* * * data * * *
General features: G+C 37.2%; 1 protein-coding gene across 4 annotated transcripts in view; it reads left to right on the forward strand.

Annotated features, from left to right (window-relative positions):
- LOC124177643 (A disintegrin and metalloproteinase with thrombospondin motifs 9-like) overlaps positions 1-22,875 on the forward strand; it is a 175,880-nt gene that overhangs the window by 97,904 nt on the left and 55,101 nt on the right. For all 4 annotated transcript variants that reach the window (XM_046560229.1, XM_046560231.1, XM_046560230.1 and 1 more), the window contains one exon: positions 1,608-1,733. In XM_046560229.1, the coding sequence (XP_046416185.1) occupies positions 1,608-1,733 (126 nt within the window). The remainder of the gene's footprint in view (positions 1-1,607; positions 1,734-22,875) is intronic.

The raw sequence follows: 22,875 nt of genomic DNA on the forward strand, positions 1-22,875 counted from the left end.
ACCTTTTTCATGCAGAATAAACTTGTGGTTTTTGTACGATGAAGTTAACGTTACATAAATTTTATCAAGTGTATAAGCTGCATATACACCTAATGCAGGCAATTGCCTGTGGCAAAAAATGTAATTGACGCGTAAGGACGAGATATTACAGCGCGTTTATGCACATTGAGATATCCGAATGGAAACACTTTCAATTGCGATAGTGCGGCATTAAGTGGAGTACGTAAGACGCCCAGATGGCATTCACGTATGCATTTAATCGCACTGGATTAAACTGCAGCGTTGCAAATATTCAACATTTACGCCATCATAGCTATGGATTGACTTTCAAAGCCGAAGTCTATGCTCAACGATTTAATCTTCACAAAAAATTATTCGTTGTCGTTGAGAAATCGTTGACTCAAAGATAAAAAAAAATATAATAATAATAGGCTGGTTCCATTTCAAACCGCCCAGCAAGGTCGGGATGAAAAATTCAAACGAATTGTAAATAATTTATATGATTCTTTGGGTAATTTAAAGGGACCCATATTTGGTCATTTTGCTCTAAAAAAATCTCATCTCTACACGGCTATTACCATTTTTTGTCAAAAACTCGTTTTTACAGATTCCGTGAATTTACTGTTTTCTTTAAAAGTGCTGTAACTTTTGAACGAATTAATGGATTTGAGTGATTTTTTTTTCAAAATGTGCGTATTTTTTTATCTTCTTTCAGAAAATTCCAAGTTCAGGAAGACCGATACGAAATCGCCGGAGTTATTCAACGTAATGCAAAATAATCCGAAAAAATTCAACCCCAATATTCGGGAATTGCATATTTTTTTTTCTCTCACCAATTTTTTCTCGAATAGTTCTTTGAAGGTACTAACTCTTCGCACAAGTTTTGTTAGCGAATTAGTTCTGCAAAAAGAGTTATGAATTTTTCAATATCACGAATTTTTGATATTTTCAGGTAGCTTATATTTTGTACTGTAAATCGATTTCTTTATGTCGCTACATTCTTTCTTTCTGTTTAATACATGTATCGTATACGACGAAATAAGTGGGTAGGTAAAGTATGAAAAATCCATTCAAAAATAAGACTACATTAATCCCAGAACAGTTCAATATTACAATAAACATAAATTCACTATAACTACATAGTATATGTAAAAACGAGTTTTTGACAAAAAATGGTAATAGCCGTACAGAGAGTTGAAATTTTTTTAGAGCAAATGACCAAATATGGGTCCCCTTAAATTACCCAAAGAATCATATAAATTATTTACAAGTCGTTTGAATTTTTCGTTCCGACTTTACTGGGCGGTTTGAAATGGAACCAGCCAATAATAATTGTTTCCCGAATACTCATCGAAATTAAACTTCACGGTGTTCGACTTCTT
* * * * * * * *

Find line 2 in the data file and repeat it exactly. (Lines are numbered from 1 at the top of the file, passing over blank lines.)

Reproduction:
Annotated features, from left to right (window-relative positions):